It is truly taking "class" out of classics! Dyadya Vanya is a clown and one can hardly see any sign of genuine, let alone deep emotions behind grotesque silliness of actors. I was quite envious of English speaking audience who was spared torture of hearing butchered Chekov's original text by "balagan" mannerism of actors. The only good thing about this play that it was on only for a few days. If you like Chekhov and missed it - good for you!
Until Sat May 3
Time Out rating:
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Time Out says
Posted: Fri Apr 25 2014
The Russians have arrived! Don’t panic, though, it not an invasion (yet), it’s Moscow’s Mossovet State Academic Theatre, here with two Chekhov plays performed in the great dramatist’s native tongue (with English surtitles).
Will they show us decadent Westerners how their premiere playwright is staged? Director Andrei Konchalovsky’s very enjoyable ‘Uncle Vanya’ certainly goes some way to demonstrating how brilliantly silly Chekhov’s often tragic figures can be.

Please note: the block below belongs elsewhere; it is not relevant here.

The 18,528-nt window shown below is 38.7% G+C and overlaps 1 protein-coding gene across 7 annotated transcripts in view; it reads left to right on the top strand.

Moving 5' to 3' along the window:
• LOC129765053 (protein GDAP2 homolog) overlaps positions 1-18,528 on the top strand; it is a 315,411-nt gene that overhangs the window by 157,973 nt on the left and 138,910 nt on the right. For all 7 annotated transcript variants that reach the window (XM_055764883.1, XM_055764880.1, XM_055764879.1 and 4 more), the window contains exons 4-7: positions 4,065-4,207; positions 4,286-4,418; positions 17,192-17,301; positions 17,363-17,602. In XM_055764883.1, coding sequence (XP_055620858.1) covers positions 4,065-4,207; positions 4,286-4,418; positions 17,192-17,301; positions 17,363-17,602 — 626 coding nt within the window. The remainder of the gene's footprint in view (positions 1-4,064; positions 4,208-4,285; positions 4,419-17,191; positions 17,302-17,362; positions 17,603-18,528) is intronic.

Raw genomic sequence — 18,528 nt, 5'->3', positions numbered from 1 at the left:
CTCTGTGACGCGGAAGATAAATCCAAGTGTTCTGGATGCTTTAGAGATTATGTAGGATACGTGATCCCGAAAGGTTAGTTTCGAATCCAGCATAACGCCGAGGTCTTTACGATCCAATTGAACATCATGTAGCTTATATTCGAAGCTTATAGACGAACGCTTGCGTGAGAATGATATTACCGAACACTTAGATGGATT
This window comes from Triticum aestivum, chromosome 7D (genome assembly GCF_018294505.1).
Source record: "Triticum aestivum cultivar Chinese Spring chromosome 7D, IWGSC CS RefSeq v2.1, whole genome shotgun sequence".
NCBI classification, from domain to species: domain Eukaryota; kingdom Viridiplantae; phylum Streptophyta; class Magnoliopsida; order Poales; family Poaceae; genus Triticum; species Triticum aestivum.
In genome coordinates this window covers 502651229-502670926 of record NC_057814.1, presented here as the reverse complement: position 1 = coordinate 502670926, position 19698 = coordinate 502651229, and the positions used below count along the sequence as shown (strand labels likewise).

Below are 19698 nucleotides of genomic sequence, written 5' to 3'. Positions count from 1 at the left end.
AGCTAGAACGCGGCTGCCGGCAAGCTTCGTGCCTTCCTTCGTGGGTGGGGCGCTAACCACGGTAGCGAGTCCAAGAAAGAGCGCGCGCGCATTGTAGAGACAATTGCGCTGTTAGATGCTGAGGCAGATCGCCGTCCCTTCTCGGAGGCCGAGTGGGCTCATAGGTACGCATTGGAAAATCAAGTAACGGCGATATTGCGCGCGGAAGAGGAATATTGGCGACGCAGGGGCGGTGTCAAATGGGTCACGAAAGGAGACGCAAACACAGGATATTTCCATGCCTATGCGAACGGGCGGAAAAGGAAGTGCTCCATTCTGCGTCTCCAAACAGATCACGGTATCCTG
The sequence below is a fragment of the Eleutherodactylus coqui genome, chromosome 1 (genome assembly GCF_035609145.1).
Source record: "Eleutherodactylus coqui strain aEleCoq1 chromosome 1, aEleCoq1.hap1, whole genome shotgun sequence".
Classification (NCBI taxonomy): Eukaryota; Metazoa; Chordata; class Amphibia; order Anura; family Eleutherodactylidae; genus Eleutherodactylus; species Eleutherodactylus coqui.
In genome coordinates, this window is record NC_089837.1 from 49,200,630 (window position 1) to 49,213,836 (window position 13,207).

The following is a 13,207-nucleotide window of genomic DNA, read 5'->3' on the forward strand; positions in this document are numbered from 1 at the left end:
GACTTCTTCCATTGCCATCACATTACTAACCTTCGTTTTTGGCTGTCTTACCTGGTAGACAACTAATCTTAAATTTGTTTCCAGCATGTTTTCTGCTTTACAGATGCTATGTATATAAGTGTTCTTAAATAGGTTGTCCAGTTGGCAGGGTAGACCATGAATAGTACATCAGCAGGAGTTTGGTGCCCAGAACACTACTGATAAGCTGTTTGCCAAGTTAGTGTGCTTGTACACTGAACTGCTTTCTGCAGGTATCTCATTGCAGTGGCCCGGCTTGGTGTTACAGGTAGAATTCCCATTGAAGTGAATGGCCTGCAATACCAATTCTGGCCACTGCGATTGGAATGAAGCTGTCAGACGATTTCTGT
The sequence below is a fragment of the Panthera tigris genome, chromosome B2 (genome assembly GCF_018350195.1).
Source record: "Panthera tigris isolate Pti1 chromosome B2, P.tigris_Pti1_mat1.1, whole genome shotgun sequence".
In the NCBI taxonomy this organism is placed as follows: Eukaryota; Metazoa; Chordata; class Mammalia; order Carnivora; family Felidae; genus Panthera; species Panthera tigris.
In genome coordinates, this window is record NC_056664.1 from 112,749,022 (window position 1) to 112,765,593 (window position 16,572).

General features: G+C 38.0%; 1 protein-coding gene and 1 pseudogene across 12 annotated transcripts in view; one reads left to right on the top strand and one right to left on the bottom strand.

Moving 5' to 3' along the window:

Here, Vanya is the endearing but ultimately ridiculous man forced into a thankless life. He fawns over his brother-in-law’s glamorous new wife, while all the rest of the motley crew who come in and out of his house complain, fall in love and generally make a complete balls-up of their lives. It’s a beautiful, poignant play with several searching souls at its heart. It’s also a testament to the complete absurdity of man’s woes.
The absurdity, rather than the woe, is brought to the fore in Konchalovsky’s production, with Vanya played as a giggling, clown-like figure by the excellent Pavel Derevyanko, a contrast to his rival in love, the charming, dynamic Mikhail Lvovich Astrov played by a commanding Alexander Domogarov. The rest of the cast also play for laughs, talking over each other and laughing at each other. Their timing is infinitely impressive, the pace energetic and they embue the situation with a down-to-earth reality.
There are a couple of strange directorial decisions: odd projections of modern, car-strewn city scenes hint at a changing country, but it’s not a concept that’s followed through. The production also suffers from some clunky scene changes which interrupt the action.
The show is certainly no dud, though, and it’s a treat to hear the play in its original language.